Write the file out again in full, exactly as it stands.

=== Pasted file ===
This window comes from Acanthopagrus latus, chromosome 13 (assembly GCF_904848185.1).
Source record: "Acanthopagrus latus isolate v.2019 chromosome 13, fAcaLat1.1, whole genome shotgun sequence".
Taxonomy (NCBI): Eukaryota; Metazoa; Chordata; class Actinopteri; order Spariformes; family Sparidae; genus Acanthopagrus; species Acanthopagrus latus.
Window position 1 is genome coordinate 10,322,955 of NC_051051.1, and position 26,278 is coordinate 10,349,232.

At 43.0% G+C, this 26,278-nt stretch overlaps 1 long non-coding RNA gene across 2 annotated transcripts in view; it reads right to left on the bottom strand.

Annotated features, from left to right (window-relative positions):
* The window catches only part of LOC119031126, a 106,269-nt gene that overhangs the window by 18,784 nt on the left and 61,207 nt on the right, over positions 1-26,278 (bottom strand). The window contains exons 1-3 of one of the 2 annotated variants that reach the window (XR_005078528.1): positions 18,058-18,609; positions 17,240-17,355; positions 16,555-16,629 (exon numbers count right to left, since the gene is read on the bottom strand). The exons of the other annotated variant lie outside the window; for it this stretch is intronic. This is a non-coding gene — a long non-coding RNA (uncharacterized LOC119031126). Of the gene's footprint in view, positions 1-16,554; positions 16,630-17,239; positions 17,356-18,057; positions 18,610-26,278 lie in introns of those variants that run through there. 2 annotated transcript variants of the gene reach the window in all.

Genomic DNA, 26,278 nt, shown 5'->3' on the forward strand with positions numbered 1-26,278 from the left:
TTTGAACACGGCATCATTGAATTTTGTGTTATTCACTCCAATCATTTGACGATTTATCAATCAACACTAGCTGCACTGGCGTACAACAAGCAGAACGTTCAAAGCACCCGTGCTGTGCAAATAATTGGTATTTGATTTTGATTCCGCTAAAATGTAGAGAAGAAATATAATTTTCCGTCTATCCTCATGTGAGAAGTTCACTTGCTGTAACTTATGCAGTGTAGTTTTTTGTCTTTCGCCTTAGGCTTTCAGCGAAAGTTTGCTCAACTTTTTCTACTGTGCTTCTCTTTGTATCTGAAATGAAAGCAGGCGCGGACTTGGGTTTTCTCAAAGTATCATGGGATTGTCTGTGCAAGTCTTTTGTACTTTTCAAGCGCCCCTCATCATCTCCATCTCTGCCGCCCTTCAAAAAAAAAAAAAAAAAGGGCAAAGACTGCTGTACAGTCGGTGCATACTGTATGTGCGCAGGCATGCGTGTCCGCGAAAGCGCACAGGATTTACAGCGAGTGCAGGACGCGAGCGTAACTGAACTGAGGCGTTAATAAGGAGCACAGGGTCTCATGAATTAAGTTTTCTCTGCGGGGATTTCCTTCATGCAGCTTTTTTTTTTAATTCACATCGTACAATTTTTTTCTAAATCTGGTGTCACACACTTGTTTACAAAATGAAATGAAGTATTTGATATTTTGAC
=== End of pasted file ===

This window comes from Acanthopagrus latus, chromosome 13 (assembly GCF_904848185.1).
Source record: "Acanthopagrus latus isolate v.2019 chromosome 13, fAcaLat1.1, whole genome shotgun sequence".
Taxonomy (NCBI): Eukaryota; Metazoa; Chordata; class Actinopteri; order Spariformes; family Sparidae; genus Acanthopagrus; species Acanthopagrus latus.
Window position 1 is genome coordinate 10,322,955 of NC_051051.1, and position 26,278 is coordinate 10,349,232.

At 43.0% G+C, this 26,278-nt stretch overlaps 1 long non-coding RNA gene across 2 annotated transcripts in view; it reads right to left on the bottom strand.

Annotated features, from left to right (window-relative positions):
* The window catches only part of LOC119031126, a 106,269-nt gene that overhangs the window by 18,784 nt on the left and 61,207 nt on the right, over positions 1-26,278 (bottom strand). The window contains exons 1-3 of one of the 2 annotated variants that reach the window (XR_005078528.1): positions 18,058-18,609; positions 17,240-17,355; positions 16,555-16,629 (exon numbers count right to left, since the gene is read on the bottom strand). The exons of the other annotated variant lie outside the window; for it this stretch is intronic. This is a non-coding gene — a long non-coding RNA (uncharacterized LOC119031126). Of the gene's footprint in view, positions 1-16,554; positions 16,630-17,239; positions 17,356-18,057; positions 18,610-26,278 lie in introns of those variants that run through there. 2 annotated transcript variants of the gene reach the window in all.

Genomic DNA, 26,278 nt, shown 5'->3' on the forward strand with positions numbered 1-26,278 from the left:
TTTGAACACGGCATCATTGAATTTTGTGTTATTCACTCCAATCATTTGACGATTTATCAATCAACACTAGCTGCACTGGCGTACAACAAGCAGAACGTTCAAAGCACCCGTGCTGTGCAAATAATTGGTATTTGATTTTGATTCCGCTAAAATGTAGAGAAGAAATATAATTTTCCGTCTATCCTCATGTGAGAAGTTCACTTGCTGTAACTTATGCAGTGTAGTTTTTTGTCTTTCGCCTTAGGCTTTCAGCGAAAGTTTGCTCAACTTTTTCTACTGTGCTTCTCTTTGTATCTGAAATGAAAGCAGGCGCGGACTTGGGTTTTCTCAAAGTATCATGGGATTGTCTGTGCAAGTCTTTTGTACTTTTCAAGCGCCCCTCATCATCTCCATCTCTGCCGCCCTTCAAAAAAAAAAAAAAAAAGGGCAAAGACTGCTGTACAGTCGGTGCATACTGTATGTGCGCAGGCATGCGTGTCCGCGAAAGCGCACAGGATTTACAGCGAGTGCAGGACGCGAGCGTAACTGAACTGAGGCGTTAATAAGGAGCACAGGGTCTCATGAATTAAGTTTTCTCTGCGGGGATTTCCTTCATGCAGCTTTTTTTTTTAATTCACATCGTACAATTTTTTTCTAAATCTGGTGTCACACACTTGTTTACAAAATGAAATGAAGTATTTGATATTTTGAC